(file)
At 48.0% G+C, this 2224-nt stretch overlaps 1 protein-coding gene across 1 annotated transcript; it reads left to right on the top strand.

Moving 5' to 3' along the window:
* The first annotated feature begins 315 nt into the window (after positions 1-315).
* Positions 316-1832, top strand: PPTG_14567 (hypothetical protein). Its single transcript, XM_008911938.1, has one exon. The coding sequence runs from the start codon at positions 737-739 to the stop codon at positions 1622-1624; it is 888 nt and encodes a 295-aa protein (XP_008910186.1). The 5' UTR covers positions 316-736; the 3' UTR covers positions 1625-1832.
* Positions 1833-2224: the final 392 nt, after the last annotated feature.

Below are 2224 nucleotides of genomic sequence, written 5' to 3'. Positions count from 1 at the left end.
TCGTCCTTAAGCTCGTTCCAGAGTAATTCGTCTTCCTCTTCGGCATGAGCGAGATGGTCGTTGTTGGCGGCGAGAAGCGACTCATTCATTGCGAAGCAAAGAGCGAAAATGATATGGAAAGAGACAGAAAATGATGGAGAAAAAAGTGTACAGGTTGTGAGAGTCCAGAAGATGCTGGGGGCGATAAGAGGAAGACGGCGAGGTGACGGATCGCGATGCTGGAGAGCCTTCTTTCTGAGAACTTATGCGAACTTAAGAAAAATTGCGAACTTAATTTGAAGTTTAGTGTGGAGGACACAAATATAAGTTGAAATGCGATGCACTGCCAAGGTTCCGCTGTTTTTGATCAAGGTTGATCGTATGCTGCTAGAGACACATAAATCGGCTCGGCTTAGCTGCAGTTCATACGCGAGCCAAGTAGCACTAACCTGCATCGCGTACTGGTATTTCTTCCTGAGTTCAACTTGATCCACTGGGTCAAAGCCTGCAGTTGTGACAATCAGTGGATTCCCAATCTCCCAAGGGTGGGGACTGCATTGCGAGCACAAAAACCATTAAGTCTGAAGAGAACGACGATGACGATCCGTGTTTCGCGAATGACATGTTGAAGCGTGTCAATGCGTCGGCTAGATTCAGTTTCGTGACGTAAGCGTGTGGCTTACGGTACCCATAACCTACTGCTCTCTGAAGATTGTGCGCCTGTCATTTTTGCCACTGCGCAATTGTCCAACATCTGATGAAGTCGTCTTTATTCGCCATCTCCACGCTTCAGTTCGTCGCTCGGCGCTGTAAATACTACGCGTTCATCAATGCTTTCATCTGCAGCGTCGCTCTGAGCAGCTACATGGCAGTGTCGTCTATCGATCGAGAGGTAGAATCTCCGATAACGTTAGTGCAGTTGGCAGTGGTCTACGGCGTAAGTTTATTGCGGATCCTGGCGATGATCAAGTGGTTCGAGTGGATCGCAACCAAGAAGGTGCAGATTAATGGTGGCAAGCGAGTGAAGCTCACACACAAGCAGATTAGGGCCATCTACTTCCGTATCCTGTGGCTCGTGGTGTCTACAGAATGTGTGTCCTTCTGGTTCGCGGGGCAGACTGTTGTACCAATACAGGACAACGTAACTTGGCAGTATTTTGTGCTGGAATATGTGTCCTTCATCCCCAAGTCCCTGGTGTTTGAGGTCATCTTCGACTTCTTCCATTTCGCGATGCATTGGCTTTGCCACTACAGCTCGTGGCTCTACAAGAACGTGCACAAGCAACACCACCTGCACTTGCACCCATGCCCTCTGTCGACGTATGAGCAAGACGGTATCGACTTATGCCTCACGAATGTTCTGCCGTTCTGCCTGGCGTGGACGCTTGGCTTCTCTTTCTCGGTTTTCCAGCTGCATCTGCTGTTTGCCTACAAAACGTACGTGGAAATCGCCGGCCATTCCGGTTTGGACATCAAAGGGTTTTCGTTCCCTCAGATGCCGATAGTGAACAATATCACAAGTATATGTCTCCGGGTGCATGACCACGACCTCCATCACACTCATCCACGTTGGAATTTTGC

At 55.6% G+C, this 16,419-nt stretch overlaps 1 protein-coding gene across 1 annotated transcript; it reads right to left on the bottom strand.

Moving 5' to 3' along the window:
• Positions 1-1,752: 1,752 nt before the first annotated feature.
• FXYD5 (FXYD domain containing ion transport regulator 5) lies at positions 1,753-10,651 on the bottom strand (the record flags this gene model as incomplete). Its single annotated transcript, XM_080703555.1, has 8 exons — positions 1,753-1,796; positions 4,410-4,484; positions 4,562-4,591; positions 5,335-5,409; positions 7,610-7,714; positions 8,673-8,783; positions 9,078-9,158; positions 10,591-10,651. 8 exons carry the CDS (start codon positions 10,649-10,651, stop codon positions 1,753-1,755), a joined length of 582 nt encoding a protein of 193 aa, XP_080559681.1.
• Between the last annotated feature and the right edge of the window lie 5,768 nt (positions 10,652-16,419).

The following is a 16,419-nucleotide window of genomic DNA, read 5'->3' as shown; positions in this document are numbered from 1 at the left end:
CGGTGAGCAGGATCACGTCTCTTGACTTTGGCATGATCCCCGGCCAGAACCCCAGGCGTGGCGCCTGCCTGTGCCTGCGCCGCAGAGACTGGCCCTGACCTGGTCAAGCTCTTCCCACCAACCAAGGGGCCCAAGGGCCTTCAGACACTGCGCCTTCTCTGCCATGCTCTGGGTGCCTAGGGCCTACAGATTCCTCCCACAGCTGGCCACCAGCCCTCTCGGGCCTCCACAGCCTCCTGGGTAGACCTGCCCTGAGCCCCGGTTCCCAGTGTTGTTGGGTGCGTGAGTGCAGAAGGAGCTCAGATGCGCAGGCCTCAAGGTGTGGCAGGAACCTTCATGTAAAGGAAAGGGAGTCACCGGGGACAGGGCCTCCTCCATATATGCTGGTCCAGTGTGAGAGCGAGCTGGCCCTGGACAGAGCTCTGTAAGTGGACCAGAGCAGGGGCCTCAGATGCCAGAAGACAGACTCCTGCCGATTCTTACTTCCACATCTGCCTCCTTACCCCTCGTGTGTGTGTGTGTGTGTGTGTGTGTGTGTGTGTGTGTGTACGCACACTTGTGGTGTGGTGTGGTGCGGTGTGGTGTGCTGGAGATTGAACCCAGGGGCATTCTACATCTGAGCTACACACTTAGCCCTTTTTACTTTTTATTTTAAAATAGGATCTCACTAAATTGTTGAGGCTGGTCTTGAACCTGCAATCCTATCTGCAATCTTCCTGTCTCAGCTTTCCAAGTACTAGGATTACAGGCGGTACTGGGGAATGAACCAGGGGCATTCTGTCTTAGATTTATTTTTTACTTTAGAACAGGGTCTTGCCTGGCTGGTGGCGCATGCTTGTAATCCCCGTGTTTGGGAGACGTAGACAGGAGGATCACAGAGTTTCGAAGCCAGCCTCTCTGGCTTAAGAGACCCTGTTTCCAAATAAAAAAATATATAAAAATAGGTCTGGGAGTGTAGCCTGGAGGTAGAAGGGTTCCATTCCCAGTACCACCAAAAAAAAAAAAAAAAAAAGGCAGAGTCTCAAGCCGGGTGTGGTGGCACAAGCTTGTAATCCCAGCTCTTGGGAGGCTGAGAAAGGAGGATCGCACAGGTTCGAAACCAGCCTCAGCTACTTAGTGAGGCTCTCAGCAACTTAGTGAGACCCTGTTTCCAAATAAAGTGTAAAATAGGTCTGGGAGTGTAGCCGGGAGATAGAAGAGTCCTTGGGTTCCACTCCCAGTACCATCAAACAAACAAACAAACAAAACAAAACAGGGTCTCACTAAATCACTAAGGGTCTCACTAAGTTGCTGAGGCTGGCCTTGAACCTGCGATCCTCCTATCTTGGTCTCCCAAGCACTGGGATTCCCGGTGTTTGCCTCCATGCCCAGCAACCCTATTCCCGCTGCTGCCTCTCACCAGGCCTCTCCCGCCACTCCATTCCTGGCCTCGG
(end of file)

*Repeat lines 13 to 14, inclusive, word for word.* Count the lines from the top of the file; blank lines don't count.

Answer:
The following is a 16,419-nucleotide window of genomic DNA, read 5'->3' as shown; positions in this document are numbered from 1 at the left end:
CGGTGAGCAGGATCACGTCTCTTGACTTTGGCATGATCCCCGGCCAGAACCCCAGGCGTGGCGCCTGCCTGTGCCTGCGCCGCAGAGACTGGCCCTGACCTGGTCAAGCTCTTCCCACCAACCAAGGGGCCCAAGGGCCTTCAGACACTGCGCCTTCTCTGCCATGCTCTGGGTGCCTAGGGCCTACAGATTCCTCCCACAGCTGGCCACCAGCCCTCTCGGGCCTCCACAGCCTCCTGGGTAGACCTGCCCTGAGCCCCGGTTCCCAGTGTTGTTGGGTGCGTGAGTGCAGAAGGAGCTCAGATGCGCAGGCCTCAAGGTGTGGCAGGAACCTTCATGTAAAGGAAAGGGAGTCACCGGGGACAGGGCCTCCTCCATATATGCTGGTCCAGTGTGAGAGCGAGCTGGCCCTGGACAGAGCTCTGTAAGTGGACCAGAGCAGGGGCCTCAGATGCCAGAAGACAGACTCCTGCCGATTCTTACTTCCACATCTGCCTCCTTACCCCTCGTGTGTGTGTGTGTGTGTGTGTGTGTGTGTGTGTGTGTGTACGCACACTTGTGGTGTGGTGTGGTGCGGTGTGGTGTGCTGGAGATTGAACCCAGGGGCATTCTACATCTGAGCTACACACTTAGCCCTTTTTACTTTTTATTTTAAAATAGGATCTCACTAAATTGTTGAGGCTGGTCTTGAACCTGCAATCCTATCTGCAATCTTCCTGTCTCAGCTTTCCAAGTACTAGGATTACAGGCGGTACTGGGGAATGAACCAGGGGCATTCTGTCTTAGATTTATTTTTTACTTTAGAACAGGGTCTTGCCTGGCTGGTGGCGCATGCTTGTAATCCCCGTGTTTGGGAGACGTAGACAGGAGGATCACAGAGTTTCGAAGCCAGCCTCTCTGGCTTAAGAGACCCTGTTTCCAAATAAAAAAATATATAAAAATAGGTCTGGGAGTGTAGCCTGGAGGTAGAAGGGTTCCATTCCCAGTACCACCAAAAAAAAAAAAAAAAAAAGGCAGAGTCTCAAGCCGGGTGTGGTGGCACAAGCTTGTAATCCCAGCTCTTGGGAGGCTGAGAAAGGAGGATCGCACAGGTTCGAAACCAGCCTCAGCTACTTAGTGAGGCTCTCAGCAACTTAGTGAGACCCTGTTTCCAAATAAAGTGTAAAATAGGTCTGGGAGTGTAGCCGGGAGATAGAAGAGTCCTTGGGTTCCACTCCCAGTACCATCAAACAAACAAACAAACAAAACAAAACAGGGTCTCACTAAATCACTAAGGGTCTCACTAAGTTGCTGAGGCTGGCCTTGAACCTGCGATCCTCCTATCTTGGTCTCCCAAGCACTGGGATTCCCGGTGTTTGCCTCCATGCCCAGCAACCCTATTCCCGCTGCTGCCTCTCACCAGGCCTCTCCCGCCACTCCATTCCTGGCCTCGG